Influence of mastication and saliva on aroma release in a model mouth system

S.M. van Ruth, J.P. Roozen

Research output: Contribution to journalArticleAcademicpeer-review

184 Citations (Scopus)


The influence of mastication, saliva composition and saliva volume on aroma release from rehydrated diced bell peppers and French beans was studied in a model mouth system. Released volatile compounds were analysed by gas chromatography combined with sniffing port and flame ionisation detection. Compounds were identified by gas chromatography/mass spectrometry, resulting in more than 40 compounds to be identified in each vegetable. Mastication increased release from bell peppers significantly and increased the number of volatile compounds with detectable odours in sniffing port analysis from six to 10 compounds. Addition of artificial or human saliva resulted in the same aroma profile for bell peppers. The amylase activity of artificial saliva consisting of human or porcine -amylase was in the same range as amylase activity in human saliva at 37oC. Bacterial -amylase had lower activity. Human and porcine -amylase in artificial saliva added to rehydrated French beans did not differ significantly in starch breakdown and affected aroma release similarly. Increase in saliva volume decreased release of aroma compounds from rehydrated French beans significantly. The artificial saliva with porcine or human -amylase sufficiently simulated human saliva with regard to aroma release. The three parameters mastication, saliva composition and saliva volume were shown to be important factors in aroma release from rehydrated vegetables.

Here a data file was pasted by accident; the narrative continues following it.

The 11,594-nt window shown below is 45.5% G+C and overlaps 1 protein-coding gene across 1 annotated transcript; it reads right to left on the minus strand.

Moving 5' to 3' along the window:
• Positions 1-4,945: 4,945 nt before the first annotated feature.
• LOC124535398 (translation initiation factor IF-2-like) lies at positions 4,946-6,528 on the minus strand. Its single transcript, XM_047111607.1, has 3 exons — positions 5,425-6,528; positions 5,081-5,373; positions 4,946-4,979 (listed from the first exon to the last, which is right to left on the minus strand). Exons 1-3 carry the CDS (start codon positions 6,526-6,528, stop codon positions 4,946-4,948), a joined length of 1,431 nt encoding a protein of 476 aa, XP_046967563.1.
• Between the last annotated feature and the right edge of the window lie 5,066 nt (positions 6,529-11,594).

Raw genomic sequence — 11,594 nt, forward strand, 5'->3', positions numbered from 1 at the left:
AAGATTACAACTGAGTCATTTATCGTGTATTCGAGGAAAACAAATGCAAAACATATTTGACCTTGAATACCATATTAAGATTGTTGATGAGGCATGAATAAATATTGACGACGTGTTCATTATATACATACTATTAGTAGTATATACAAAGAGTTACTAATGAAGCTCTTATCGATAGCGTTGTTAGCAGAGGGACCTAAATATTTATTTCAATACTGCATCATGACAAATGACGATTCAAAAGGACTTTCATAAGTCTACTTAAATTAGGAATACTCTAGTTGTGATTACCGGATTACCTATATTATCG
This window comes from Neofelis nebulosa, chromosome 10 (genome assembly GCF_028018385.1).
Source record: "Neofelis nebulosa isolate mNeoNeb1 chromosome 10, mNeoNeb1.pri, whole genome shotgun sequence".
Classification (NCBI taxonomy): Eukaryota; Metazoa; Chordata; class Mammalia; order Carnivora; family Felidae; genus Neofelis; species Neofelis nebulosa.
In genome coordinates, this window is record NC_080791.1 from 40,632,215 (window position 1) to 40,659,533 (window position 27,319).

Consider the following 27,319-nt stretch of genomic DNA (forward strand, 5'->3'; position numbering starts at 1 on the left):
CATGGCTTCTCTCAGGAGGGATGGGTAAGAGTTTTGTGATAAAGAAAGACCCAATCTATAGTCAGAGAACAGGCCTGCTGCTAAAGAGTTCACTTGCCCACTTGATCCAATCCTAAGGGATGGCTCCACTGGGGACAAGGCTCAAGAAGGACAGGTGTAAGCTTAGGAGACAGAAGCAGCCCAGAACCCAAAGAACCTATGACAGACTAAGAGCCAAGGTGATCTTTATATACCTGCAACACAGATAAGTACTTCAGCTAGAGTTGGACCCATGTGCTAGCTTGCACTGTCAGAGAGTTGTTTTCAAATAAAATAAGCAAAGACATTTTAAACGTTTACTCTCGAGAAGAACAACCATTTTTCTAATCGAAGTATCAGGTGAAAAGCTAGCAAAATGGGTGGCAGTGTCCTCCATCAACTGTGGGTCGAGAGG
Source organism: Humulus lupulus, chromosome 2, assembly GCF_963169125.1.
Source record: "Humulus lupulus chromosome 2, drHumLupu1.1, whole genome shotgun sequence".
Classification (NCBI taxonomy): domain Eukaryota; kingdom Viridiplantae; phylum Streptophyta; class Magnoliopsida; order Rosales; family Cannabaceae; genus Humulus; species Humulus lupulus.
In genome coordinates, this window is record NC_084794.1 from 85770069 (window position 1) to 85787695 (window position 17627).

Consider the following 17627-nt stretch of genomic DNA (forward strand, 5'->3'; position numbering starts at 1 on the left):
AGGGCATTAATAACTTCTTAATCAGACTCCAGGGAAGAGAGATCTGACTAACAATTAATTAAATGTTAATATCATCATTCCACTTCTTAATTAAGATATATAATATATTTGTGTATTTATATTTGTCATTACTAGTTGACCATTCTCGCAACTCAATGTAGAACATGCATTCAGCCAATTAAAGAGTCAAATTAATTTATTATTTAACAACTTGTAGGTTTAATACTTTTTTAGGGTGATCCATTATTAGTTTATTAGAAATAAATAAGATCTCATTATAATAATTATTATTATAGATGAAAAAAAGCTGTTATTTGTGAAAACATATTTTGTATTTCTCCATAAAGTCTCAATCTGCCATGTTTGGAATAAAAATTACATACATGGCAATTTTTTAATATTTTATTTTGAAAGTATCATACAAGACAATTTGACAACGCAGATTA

Original languageEnglish
Pages (from-to)339-345
JournalFood Chemistry
Publication statusPublished - 2000


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